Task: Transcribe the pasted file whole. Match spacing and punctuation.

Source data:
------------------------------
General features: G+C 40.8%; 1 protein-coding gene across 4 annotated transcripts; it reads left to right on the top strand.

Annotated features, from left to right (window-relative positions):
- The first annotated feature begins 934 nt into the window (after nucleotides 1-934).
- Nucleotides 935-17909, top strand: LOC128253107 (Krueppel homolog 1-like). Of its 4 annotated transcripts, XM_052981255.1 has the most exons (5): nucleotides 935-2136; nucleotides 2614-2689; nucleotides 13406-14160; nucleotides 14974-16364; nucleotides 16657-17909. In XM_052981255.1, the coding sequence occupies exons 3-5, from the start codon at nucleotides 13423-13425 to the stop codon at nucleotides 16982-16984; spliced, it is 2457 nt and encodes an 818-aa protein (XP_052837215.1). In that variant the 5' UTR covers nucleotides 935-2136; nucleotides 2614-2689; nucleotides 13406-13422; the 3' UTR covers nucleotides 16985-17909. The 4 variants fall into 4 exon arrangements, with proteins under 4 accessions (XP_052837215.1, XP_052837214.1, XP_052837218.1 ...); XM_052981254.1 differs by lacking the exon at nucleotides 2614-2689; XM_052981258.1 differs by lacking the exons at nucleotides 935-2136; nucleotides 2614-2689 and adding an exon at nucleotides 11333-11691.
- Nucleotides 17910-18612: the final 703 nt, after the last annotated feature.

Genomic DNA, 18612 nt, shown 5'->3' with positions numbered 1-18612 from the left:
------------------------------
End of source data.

General features: G+C 40.8%; 1 protein-coding gene across 4 annotated transcripts; it reads left to right on the top strand.

Annotated features, from left to right (window-relative positions):
- The first annotated feature begins 934 nt into the window (after nucleotides 1-934).
- Nucleotides 935-17909, top strand: LOC128253107 (Krueppel homolog 1-like). Of its 4 annotated transcripts, XM_052981255.1 has the most exons (5): nucleotides 935-2136; nucleotides 2614-2689; nucleotides 13406-14160; nucleotides 14974-16364; nucleotides 16657-17909. In XM_052981255.1, the coding sequence occupies exons 3-5, from the start codon at nucleotides 13423-13425 to the stop codon at nucleotides 16982-16984; spliced, it is 2457 nt and encodes an 818-aa protein (XP_052837215.1). In that variant the 5' UTR covers nucleotides 935-2136; nucleotides 2614-2689; nucleotides 13406-13422; the 3' UTR covers nucleotides 16985-17909. The 4 variants fall into 4 exon arrangements, with proteins under 4 accessions (XP_052837215.1, XP_052837214.1, XP_052837218.1 ...); XM_052981254.1 differs by lacking the exon at nucleotides 2614-2689; XM_052981258.1 differs by lacking the exons at nucleotides 935-2136; nucleotides 2614-2689 and adding an exon at nucleotides 11333-11691.
- Nucleotides 17910-18612: the final 703 nt, after the last annotated feature.

Genomic DNA, 18612 nt, shown 5'->3' with positions numbered 1-18612 from the left: